It is tempting for normal people to ignore our president when he starts ranting about treason and corruption at the FBI. I understand the temptation. I’m the object of many of his rants, and even I try to ignore him.

    But we shouldn’t, because millions of good people believe what a president of the United States says. In normal times, that’s healthy. But not now, when the president is a liar who doesn’t care what damage he does to vital institutions. We must call out his lies that the FBI was corrupt and committed treason, that we spied on the Trump campaign and tried to defeat Donald Trump. We must constantly return to the stubborn facts.

    Russia engaged in a massive effort to interfere in the 2016 presidential election. Near as I can tell, there is only one U.S. leader who still denies that fact. The FBI saw the attack starting in mid-June 2016, with the first dumping of stolen emails. In late July, when we were hard at work trying to understand the scope of the effort, we learned that one of Trump’s foreign policy advisers knew about the Russian effort seven weeks before we did.


    In April 2016, that adviser talked to a Russian agent in London, learned that the Russians had obtained “dirt” on Hillary Clinton in the form of thousands of emails and that the Russians could assist the Trump campaign through the anonymous release of information damaging to Clinton. Of course, nobody from the Trump campaign told us this (or about later Russian approaches); we had to learn it, months after the fact, from an allied ambassador.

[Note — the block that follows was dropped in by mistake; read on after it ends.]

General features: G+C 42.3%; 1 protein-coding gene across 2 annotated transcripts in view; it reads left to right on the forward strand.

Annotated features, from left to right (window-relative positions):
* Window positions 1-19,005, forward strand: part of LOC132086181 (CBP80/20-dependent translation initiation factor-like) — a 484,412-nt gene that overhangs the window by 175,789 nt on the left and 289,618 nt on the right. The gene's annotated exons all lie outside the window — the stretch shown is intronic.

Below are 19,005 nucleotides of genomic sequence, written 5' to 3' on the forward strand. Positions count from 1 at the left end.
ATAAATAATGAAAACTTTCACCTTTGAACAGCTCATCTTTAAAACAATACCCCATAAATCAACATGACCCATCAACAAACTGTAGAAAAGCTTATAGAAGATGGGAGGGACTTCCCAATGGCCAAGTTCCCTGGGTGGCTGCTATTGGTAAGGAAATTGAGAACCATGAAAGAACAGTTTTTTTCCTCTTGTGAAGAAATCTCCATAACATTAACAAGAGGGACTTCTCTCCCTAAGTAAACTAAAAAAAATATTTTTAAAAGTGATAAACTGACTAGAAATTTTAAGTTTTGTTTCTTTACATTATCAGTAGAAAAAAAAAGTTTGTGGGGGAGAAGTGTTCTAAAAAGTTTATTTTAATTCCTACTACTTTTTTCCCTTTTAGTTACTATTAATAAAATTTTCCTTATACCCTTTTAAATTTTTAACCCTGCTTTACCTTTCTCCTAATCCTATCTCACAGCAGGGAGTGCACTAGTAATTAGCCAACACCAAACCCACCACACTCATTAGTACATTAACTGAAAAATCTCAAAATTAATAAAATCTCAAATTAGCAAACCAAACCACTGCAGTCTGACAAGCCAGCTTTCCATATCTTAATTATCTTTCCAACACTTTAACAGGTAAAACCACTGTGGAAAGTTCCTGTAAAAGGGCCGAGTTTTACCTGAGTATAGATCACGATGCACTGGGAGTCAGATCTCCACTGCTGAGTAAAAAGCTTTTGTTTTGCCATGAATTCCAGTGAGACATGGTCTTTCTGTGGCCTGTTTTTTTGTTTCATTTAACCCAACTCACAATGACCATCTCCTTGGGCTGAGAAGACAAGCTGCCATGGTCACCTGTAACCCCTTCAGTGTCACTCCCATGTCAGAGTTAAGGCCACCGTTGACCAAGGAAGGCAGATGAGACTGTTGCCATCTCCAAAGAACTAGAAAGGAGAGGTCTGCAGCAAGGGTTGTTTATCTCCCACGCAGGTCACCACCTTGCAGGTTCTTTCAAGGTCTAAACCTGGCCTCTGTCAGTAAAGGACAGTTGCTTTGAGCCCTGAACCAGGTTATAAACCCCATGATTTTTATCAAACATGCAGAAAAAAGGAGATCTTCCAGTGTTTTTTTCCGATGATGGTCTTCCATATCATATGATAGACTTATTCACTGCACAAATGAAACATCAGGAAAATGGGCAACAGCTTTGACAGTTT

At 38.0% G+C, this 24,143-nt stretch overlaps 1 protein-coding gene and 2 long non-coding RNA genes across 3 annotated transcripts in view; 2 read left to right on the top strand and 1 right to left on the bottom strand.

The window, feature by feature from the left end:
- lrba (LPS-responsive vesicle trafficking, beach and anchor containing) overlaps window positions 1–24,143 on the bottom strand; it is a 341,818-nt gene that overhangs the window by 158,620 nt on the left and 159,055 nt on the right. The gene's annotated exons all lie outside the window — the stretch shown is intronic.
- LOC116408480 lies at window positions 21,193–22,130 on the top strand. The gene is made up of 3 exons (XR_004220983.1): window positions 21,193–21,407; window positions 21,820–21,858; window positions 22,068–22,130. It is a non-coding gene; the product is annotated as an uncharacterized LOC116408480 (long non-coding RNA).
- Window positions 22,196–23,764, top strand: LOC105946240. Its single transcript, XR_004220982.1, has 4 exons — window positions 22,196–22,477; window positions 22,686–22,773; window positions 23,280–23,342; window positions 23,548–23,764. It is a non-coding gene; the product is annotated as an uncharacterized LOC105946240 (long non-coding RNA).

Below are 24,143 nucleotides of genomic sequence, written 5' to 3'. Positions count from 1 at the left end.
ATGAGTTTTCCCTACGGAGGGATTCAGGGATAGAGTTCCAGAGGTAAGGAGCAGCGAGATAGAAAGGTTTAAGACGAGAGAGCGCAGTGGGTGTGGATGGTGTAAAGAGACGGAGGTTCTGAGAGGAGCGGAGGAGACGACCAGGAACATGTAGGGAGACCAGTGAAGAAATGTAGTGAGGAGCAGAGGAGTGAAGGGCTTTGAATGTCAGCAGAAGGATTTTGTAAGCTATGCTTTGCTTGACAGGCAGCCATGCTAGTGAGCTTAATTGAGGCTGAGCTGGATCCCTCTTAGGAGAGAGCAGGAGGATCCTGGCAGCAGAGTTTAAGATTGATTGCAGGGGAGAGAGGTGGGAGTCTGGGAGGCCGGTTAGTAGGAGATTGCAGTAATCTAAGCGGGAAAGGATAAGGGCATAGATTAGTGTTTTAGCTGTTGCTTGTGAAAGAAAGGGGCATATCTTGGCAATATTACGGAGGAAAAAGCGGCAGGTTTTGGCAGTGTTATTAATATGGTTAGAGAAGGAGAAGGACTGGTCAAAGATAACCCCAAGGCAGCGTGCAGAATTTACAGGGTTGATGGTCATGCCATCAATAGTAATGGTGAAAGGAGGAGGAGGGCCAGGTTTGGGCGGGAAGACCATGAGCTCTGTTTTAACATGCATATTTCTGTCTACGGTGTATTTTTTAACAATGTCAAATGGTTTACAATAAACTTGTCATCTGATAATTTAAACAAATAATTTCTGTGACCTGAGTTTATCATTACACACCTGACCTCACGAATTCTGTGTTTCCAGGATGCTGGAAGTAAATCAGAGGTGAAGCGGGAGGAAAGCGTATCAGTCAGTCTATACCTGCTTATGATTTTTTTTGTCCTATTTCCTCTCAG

But when we finally learned of it in late July, what should the FBI have done? Let it go? Go tell the Trump campaign? Tell the press? No. Investigate, to see what the facts were. We didn’t know what was true. Maybe there was nothing to it, or maybe Americans were actively conspiring with the Russians. To find out, the FBI would live up to its name and investigate.

    As director, I was determined that the work would be done carefully, professionally and discreetly. We were just starting. If there was nothing to it, we didn’t want to smear Americans. If there was something to it, we didn’t want to let corrupt Americans know we were onto them. So, we kept it secret. That’s how the FBI approaches all counterintelligence cases.

    And there’s the first problem with Trump’s whole “treason” narrative. If we were “deep state” Clinton loyalists bent on stopping him, why would we keep it secret? Why wouldn’t the much-maligned FBI supervisor Peter Strzok — the alleged kingpin of the “treasonous” plot to stop Trump — tell anyone? He was one of the very few people who knew what we were investigating.